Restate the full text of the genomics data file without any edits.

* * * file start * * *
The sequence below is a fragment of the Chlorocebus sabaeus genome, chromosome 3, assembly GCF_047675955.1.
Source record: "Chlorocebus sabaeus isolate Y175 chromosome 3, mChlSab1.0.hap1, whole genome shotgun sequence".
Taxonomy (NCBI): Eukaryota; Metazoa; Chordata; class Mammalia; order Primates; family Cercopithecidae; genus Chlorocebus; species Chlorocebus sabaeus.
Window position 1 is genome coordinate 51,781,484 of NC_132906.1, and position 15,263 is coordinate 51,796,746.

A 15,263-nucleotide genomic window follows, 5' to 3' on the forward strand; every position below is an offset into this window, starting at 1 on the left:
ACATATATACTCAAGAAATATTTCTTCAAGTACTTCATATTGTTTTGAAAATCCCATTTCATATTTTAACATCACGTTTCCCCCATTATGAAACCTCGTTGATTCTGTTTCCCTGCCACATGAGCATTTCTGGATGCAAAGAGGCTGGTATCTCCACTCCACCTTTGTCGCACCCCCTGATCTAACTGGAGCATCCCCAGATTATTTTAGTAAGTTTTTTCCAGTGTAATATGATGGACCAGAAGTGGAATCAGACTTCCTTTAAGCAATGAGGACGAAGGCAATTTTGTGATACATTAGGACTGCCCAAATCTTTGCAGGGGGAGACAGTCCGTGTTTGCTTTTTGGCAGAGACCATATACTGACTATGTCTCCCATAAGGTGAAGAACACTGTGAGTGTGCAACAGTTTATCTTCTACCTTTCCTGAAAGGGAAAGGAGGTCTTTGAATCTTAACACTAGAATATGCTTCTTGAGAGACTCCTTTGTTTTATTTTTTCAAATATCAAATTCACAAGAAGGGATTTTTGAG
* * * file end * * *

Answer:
The sequence below is a fragment of the Chlorocebus sabaeus genome, chromosome 3, assembly GCF_047675955.1.
Source record: "Chlorocebus sabaeus isolate Y175 chromosome 3, mChlSab1.0.hap1, whole genome shotgun sequence".
Taxonomy (NCBI): Eukaryota; Metazoa; Chordata; class Mammalia; order Primates; family Cercopithecidae; genus Chlorocebus; species Chlorocebus sabaeus.
Window position 1 is genome coordinate 51,781,484 of NC_132906.1, and position 15,263 is coordinate 51,796,746.

A 15,263-nucleotide genomic window follows, 5' to 3' on the forward strand; every position below is an offset into this window, starting at 1 on the left:
ACATATATACTCAAGAAATATTTCTTCAAGTACTTCATATTGTTTTGAAAATCCCATTTCATATTTTAACATCACGTTTCCCCCATTATGAAACCTCGTTGATTCTGTTTCCCTGCCACATGAGCATTTCTGGATGCAAAGAGGCTGGTATCTCCACTCCACCTTTGTCGCACCCCCTGATCTAACTGGAGCATCCCCAGATTATTTTAGTAAGTTTTTTCCAGTGTAATATGATGGACCAGAAGTGGAATCAGACTTCCTTTAAGCAATGAGGACGAAGGCAATTTTGTGATACATTAGGACTGCCCAAATCTTTGCAGGGGGAGACAGTCCGTGTTTGCTTTTTGGCAGAGACCATATACTGACTATGTCTCCCATAAGGTGAAGAACACTGTGAGTGTGCAACAGTTTATCTTCTACCTTTCCTGAAAGGGAAAGGAGGTCTTTGAATCTTAACACTAGAATATGCTTCTTGAGAGACTCCTTTGTTTTATTTTTTCAAATATCAAATTCACAAGAAGGGATTTTTGAG